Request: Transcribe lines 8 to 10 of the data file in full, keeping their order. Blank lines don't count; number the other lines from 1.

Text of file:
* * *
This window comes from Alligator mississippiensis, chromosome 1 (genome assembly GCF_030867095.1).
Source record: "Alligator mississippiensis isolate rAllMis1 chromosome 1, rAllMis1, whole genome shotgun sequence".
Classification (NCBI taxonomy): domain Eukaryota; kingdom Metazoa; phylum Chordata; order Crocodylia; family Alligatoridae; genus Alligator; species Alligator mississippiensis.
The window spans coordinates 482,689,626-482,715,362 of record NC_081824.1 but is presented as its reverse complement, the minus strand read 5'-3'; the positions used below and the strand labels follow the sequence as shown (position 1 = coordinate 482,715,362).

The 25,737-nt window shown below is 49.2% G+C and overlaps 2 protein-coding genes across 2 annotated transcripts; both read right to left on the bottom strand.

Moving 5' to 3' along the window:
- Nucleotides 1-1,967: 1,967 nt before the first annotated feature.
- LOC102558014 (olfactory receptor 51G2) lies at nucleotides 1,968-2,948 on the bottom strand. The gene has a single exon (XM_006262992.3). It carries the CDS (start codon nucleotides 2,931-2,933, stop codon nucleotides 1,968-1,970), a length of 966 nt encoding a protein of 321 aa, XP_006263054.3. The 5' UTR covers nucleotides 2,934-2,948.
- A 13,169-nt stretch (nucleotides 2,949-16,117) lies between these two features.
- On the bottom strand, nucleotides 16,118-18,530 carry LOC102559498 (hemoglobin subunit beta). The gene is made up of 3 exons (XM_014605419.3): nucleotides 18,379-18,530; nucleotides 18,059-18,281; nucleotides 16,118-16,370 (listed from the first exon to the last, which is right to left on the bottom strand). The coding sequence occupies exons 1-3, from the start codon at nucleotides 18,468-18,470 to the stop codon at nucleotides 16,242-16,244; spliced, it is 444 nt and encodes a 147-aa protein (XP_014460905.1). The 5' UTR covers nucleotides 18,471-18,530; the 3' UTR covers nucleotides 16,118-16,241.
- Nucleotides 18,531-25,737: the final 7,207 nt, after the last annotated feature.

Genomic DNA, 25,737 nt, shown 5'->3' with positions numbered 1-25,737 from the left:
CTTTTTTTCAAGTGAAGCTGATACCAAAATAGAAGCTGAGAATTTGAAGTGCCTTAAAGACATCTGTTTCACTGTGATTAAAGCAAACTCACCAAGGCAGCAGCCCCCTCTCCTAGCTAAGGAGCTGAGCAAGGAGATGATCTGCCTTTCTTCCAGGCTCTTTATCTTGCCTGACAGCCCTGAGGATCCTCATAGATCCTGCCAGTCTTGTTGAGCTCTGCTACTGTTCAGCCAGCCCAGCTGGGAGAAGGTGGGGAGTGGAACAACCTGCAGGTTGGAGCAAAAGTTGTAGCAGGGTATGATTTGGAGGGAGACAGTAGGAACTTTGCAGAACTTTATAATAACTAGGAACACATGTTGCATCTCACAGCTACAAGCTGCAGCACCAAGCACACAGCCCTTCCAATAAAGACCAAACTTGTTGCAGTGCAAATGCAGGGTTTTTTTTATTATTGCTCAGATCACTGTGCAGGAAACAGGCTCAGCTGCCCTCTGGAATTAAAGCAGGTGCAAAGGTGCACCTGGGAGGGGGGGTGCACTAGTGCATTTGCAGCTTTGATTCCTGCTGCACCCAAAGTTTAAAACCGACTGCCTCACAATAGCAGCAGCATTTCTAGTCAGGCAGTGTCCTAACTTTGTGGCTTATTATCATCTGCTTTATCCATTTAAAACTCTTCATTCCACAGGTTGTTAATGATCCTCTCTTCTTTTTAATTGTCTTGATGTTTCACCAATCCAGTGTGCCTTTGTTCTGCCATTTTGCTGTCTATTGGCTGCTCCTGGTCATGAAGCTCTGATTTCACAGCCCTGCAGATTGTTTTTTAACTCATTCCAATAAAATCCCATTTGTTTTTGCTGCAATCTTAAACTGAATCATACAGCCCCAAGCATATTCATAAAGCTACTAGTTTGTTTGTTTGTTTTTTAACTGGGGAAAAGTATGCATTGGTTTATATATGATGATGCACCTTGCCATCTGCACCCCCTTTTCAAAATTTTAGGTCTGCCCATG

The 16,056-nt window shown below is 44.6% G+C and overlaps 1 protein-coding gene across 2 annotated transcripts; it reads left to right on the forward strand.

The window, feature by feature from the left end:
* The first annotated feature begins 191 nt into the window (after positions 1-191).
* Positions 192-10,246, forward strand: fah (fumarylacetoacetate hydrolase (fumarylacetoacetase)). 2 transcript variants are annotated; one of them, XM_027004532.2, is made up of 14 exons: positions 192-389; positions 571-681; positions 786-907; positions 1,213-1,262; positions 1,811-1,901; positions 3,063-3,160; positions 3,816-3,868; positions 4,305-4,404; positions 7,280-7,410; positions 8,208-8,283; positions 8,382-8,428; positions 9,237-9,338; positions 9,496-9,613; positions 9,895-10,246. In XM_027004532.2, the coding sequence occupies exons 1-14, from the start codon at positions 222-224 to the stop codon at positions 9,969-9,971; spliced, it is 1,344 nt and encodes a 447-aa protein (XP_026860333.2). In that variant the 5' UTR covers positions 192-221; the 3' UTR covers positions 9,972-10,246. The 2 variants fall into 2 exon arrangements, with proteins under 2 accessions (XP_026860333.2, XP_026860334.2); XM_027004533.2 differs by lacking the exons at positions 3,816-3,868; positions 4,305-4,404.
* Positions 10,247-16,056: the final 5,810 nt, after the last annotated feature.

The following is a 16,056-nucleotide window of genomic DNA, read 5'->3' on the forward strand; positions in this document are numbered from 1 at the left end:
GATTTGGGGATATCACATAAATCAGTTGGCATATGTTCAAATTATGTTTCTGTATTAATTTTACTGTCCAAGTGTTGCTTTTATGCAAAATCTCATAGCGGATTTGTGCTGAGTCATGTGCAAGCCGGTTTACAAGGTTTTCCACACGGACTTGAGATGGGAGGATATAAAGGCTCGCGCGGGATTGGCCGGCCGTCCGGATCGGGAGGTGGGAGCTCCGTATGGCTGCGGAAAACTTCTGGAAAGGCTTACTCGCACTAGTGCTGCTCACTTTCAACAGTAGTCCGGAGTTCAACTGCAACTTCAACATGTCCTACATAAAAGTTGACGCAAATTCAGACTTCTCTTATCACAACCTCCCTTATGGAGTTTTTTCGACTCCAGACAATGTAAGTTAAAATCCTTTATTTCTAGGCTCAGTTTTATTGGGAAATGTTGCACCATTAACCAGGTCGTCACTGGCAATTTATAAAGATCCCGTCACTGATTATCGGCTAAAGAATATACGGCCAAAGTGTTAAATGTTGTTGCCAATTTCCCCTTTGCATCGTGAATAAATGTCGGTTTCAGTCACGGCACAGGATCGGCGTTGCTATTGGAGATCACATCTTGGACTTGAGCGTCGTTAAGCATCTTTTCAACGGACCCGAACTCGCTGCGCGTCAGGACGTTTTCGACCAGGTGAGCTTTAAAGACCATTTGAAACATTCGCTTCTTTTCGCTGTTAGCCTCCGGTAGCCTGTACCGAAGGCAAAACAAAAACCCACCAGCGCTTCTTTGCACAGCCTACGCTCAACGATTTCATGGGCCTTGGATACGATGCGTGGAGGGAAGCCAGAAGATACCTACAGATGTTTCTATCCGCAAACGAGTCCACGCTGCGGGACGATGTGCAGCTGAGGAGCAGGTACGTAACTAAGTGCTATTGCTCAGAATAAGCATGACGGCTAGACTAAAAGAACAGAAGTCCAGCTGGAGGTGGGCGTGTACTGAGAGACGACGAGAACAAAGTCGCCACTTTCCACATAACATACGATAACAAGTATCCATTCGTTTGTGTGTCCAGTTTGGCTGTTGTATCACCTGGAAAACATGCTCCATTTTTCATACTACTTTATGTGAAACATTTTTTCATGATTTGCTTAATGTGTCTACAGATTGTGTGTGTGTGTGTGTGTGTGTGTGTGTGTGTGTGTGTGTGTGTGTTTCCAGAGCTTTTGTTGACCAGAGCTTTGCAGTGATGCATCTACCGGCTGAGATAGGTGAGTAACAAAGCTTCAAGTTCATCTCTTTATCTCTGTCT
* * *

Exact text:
- LOC102558014 (olfactory receptor 51G2) lies at nucleotides 1,968-2,948 on the bottom strand. The gene has a single exon (XM_006262992.3). It carries the CDS (start codon nucleotides 2,931-2,933, stop codon nucleotides 1,968-1,970), a length of 966 nt encoding a protein of 321 aa, XP_006263054.3. The 5' UTR covers nucleotides 2,934-2,948.
- A 13,169-nt stretch (nucleotides 2,949-16,117) lies between these two features.
- On the bottom strand, nucleotides 16,118-18,530 carry LOC102559498 (hemoglobin subunit beta). The gene is made up of 3 exons (XM_014605419.3): nucleotides 18,379-18,530; nucleotides 18,059-18,281; nucleotides 16,118-16,370 (listed from the first exon to the last, which is right to left on the bottom strand). The coding sequence occupies exons 1-3, from the start codon at nucleotides 18,468-18,470 to the stop codon at nucleotides 16,242-16,244; spliced, it is 444 nt and encodes a 147-aa protein (XP_014460905.1). The 5' UTR covers nucleotides 18,471-18,530; the 3' UTR covers nucleotides 16,118-16,241.